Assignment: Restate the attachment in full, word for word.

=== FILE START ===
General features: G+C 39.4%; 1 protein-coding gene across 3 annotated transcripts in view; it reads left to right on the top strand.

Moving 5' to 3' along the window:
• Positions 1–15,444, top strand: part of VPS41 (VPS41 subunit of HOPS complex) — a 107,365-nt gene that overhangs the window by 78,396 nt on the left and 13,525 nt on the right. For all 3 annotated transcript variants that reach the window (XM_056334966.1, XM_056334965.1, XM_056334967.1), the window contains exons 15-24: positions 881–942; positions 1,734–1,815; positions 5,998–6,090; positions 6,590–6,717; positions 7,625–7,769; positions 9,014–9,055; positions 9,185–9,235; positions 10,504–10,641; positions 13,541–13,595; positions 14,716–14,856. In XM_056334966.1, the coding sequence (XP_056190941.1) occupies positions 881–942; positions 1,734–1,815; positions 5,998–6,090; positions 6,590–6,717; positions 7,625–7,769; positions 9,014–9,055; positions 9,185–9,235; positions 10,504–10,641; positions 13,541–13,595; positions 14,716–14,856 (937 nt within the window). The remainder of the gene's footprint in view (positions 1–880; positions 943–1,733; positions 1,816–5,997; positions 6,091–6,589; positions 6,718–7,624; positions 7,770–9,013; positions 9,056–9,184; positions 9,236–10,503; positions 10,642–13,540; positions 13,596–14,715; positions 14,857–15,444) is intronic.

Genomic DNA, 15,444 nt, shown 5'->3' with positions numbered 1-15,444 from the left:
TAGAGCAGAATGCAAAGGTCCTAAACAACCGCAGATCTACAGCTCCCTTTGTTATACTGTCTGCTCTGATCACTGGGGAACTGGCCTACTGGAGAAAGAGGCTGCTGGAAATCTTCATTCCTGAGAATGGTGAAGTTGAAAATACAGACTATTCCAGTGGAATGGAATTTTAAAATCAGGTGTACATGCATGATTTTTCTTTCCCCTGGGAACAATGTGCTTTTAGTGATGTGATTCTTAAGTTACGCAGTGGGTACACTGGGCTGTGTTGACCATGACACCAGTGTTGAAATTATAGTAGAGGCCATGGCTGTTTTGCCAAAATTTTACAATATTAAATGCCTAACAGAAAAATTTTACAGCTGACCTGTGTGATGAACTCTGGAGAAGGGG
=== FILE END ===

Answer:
General features: G+C 39.4%; 1 protein-coding gene across 3 annotated transcripts in view; it reads left to right on the top strand.

Moving 5' to 3' along the window:
• Positions 1–15,444, top strand: part of VPS41 (VPS41 subunit of HOPS complex) — a 107,365-nt gene that overhangs the window by 78,396 nt on the left and 13,525 nt on the right. For all 3 annotated transcript variants that reach the window (XM_056334966.1, XM_056334965.1, XM_056334967.1), the window contains exons 15-24: positions 881–942; positions 1,734–1,815; positions 5,998–6,090; positions 6,590–6,717; positions 7,625–7,769; positions 9,014–9,055; positions 9,185–9,235; positions 10,504–10,641; positions 13,541–13,595; positions 14,716–14,856. In XM_056334966.1, the coding sequence (XP_056190941.1) occupies positions 881–942; positions 1,734–1,815; positions 5,998–6,090; positions 6,590–6,717; positions 7,625–7,769; positions 9,014–9,055; positions 9,185–9,235; positions 10,504–10,641; positions 13,541–13,595; positions 14,716–14,856 (937 nt within the window). The remainder of the gene's footprint in view (positions 1–880; positions 943–1,733; positions 1,816–5,997; positions 6,091–6,589; positions 6,718–7,624; positions 7,770–9,013; positions 9,056–9,184; positions 9,236–10,503; positions 10,642–13,540; positions 13,596–14,715; positions 14,857–15,444) is intronic.

Genomic DNA, 15,444 nt, shown 5'->3' with positions numbered 1-15,444 from the left:
TAGAGCAGAATGCAAAGGTCCTAAACAACCGCAGATCTACAGCTCCCTTTGTTATACTGTCTGCTCTGATCACTGGGGAACTGGCCTACTGGAGAAAGAGGCTGCTGGAAATCTTCATTCCTGAGAATGGTGAAGTTGAAAATACAGACTATTCCAGTGGAATGGAATTTTAAAATCAGGTGTACATGCATGATTTTTCTTTCCCCTGGGAACAATGTGCTTTTAGTGATGTGATTCTTAAGTTACGCAGTGGGTACACTGGGCTGTGTTGACCATGACACCAGTGTTGAAATTATAGTAGAGGCCATGGCTGTTTTGCCAAAATTTTACAATATTAAATGCCTAACAGAAAAATTTTACAGCTGACCTGTGTGATGAACTCTGGAGAAGGGG